I was a dinner a couple months ago, when people started dissing buzzwords. One that came in for a hit was “failure.” “I hate it when people start touting the importance of failure” one diner declared (I’m paraphrasing here). The general sentiment of the table seemed to be disdain for the current management fad for “failing forward.” I, on the other hand, had one of those deep “I want offer a clever rebuttal but right now it’s 10 pm and the words just aren’t coming to me” moments.
It particularly bothered me because someone pointed to science as a counterargument to the prevailing narrative that “we are too afraid of failure.” “Science is premised on failure,” he said. “The experimental method is working fine.” Well no, it’s not. We are increasingly aware of the cumulative damage done by the fact that “failed” experiments don’t make it intopeer reviewed publications—negative results, though supremely important especially in the aggregate, aren’t sexy enough for publication. And the pressure to “succeed” (prove a hypothesis) is so high that there has been a recent swell in the number of fraudulent papers exposed and retracted. If the scientific community genuinely celebrated “failure,” we would have a more robust literature supporting analysis of what truly works and does not work in a given field. And people would, perhaps, feel less pressure to diddle their results.
A recent article brought that conversation back to me, and helped me articulate my feelings about that dinner conversation. The story was Game Changer: 4 Reasons Digital Learning Thwarts Feelings of Failure, in which Ossa Fisher grapples with talking about failure with her 6-year-old daughter. She points out that that failure has gone from being an outcome to being an identity, engendering fear of embarrassment and ridicule by peers, and therefore something students try very hard to avoid.
But assiduously avoiding failure means avoiding risk, which stifles originality and creativity. Fisher examines, and rejects, one approach to minimizing that fear for students—grade inflation (I was stunned to learn that the median grade for undergrads at Harvard nowadays is an A-. Clearly I attended college in the wrong era.) She asks instead, “how to do we keep failure as a consequence, emphasizing the importance of accountability, but reduce the fear? How do we make sure consequences are constructive and not identity-changing?”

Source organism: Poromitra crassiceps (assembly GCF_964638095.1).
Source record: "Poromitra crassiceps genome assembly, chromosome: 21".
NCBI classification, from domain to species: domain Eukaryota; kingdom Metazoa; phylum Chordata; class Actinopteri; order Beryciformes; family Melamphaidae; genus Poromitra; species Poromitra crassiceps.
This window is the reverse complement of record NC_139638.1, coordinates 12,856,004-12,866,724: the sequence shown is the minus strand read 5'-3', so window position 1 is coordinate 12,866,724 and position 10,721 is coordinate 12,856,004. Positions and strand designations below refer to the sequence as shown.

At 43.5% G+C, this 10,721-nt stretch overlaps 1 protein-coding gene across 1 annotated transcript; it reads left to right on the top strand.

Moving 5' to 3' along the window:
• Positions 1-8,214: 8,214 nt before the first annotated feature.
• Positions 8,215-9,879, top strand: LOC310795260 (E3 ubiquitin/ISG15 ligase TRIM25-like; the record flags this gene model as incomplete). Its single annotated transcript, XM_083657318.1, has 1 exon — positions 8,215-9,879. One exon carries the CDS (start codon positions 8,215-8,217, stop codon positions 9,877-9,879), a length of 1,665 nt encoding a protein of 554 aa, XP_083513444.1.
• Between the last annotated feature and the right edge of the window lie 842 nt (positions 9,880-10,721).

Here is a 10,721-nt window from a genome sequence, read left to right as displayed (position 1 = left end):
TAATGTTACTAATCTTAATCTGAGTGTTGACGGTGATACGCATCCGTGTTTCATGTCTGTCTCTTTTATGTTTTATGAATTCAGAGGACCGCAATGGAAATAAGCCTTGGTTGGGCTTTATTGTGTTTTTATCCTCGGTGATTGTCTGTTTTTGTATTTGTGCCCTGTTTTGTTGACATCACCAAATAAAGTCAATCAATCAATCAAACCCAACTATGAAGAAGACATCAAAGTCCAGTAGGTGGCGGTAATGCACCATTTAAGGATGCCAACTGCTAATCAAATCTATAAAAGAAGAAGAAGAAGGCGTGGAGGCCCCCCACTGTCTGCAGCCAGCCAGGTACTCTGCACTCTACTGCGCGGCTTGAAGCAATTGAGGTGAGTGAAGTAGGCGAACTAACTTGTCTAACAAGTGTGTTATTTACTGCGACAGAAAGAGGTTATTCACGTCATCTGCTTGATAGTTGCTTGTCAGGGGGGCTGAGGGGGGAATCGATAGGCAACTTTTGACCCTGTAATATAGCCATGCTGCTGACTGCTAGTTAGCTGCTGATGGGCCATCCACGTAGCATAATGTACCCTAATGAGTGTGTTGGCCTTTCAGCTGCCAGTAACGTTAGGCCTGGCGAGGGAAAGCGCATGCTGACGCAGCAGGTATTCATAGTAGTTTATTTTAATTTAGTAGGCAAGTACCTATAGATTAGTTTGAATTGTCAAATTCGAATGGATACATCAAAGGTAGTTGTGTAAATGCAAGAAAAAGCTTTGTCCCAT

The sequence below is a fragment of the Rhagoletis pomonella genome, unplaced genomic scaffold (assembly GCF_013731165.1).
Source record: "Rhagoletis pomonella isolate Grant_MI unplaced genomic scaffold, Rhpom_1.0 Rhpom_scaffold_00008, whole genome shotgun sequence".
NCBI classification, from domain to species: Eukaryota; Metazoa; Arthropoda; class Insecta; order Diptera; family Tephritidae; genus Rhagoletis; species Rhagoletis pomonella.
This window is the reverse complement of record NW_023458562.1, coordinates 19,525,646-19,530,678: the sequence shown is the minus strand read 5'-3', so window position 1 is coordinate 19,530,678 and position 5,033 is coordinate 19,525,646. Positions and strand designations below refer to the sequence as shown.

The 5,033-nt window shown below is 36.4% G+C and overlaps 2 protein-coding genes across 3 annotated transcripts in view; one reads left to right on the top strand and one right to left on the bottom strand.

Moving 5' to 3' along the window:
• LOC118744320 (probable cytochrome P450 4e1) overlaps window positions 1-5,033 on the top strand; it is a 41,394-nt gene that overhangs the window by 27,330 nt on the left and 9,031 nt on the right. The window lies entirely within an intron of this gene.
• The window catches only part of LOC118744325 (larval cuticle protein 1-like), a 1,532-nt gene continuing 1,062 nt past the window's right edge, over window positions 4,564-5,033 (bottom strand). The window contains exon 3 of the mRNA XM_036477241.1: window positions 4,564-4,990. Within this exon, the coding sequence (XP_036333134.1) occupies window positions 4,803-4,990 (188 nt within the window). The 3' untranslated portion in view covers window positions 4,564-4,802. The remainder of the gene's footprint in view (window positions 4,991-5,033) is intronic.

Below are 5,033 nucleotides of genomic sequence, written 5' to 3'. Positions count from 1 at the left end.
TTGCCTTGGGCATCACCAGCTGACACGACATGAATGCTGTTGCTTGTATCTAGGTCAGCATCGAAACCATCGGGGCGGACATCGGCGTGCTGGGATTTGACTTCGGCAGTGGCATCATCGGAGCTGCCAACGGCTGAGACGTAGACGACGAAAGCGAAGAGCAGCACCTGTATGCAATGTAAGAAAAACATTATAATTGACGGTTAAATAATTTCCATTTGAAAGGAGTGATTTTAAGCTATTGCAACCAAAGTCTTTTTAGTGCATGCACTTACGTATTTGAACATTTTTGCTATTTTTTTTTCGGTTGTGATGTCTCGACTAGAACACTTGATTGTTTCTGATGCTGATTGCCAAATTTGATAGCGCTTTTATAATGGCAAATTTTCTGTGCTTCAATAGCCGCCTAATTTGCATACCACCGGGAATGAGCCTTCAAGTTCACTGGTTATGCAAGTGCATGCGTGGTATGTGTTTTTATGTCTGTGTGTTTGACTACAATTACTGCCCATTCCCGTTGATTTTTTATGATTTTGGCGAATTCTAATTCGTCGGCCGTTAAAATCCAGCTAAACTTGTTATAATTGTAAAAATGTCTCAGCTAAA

And she points to gaming as a good model for fostering a tolerance for failure. Any gamer knows that failing (even “dying”) in a game is just an incentive to try again. Analyzing the aspects of gaming that support constructive failure, Fischer identifies (paraphrasing again):
Respect (what she calls “fail without ridicule”)
Opportunities to try again. As she points out, “in a game, failure is never final. In fact, it almost always ends with “Play again?” and gives players the clear opportunity for another chance.”
She goes on to talk about how she applies these principles to the ed tech programs they create for K-12 students. I encourage you to read the article and think about how to take a similar approach to fostering productive failure (and creativity, and experimentation) in the workplace, and (for your visitors) in the museum.
Monday musings are my way of sharing “brain blorts”: brief, off-the-cuff thoughts about something I have read recently, both to help clarify my thinking an in the hopes of generating discussion and response. I give myself 15 minutes or so to jot down a summary of the article(s) stuck in my brain, and outline why I think they may be important.